December 11 2013 Latest news:
Political editor, Political Editor
Tuesday, September 3, 2013
An appeal law change should be considered after a “horrendous” case where a 14-year-old walked free after raping a Norfolk mother, justice secretary Chris Grayling has said.
The minister said he would raise the issue of youth court appeals after Sarah, which is not her real name, said she had no faith left in the justice system.
The teenager, who cannot be named for legal reasons, pleaded guilty to raping the woman after climbing into bed with her in the middle of the night.
The boy was spared a custodial sentence by a district judge in a Norfolk youth court.
Instead he will have to report to the police for 30 months and was referred to a youth offender panel for a year where he may have to face his victim – if she wants him to.
If the court had decided to send the case to Crown Court, where more serious sentences are given, then an appeal could have been lodged.
But the law says that victims of a crime which is dealt with in a youth court – where the accused is aged under 18 – are unable to appeal the sentence and ask for it to be reviewed.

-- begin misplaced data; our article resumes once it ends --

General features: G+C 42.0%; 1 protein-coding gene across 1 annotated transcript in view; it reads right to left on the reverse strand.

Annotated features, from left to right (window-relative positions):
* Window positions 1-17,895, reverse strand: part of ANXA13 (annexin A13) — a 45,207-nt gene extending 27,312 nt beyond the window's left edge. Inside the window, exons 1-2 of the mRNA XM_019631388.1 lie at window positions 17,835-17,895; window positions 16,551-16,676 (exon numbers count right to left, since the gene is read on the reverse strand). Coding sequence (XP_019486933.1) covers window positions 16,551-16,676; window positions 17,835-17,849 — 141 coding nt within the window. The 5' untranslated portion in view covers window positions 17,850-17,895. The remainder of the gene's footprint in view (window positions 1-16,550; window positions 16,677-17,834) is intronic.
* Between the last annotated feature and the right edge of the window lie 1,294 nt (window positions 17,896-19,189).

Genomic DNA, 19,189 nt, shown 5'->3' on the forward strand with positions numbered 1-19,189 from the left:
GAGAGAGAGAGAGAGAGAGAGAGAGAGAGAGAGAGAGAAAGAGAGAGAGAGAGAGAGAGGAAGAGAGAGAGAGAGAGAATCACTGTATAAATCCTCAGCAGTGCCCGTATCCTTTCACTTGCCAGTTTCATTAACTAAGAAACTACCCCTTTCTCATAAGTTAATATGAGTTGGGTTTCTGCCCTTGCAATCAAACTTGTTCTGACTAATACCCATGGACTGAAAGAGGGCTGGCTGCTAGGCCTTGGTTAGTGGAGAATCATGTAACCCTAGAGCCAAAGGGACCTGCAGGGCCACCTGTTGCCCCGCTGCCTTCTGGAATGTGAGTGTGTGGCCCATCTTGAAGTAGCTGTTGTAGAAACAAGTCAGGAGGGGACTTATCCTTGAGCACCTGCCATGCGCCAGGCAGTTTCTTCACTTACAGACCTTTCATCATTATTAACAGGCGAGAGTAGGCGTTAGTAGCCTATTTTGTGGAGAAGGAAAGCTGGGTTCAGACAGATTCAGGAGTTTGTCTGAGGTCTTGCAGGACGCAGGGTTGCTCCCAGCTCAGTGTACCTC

Sarah welcomed the fact that it was going to be raised by Mr Grayling with attorney general Dominic Grieve – who would be responsible for any change.
She said: “It was gutting that I did not have the right to appeal. Some of our laws are so old-fashioned and so out of date.”
She said that she felt like the sentence “belittled” the crime.
“You initially want it to go away and you want to hide and pretend nothing has happened, but unless more people stand up, nothing will change. I cannot be the only woman in the world this has happened to.”
She said she had spoken out about her case because she wanted change and if she could save another woman from going through what happened to her, it would be worth it.
Mr Grayling said: “You can appeal a case in adult court, as we have seen in a couple of cases recently, and I think it is a perfectly sensible question for the same to happen in the youth court.
“It is a difficult balance to find because you are dealing with sometimes relatively young people.”
He said: “I don’t want to make a promise one way or the other, and I can understand the frustration, but it is certainly something we are willing to consider.
“I can well understand why she finds the current situation horrendous. It is always difficult for a minister to form a view on the basis of one individual case or to get involved in too much detail on one particular case, but I understand it is at least worth putting the questions about why we don’t allow youth court appeals.”
The 14-year-old was also made subject to a parenting order which sets out what the boy must and must not do as well as being put on the Sex Offenders Register. He was also told to pay a £15 victim surcharge, which helps fund victim services, and £40 court costs – but no compensation for the victim was ordered.
If you have been a victim of a sex offence, The Harbour Centre can be contacted on 0845 456 4810. Visit www.theharbourcentre.co.uk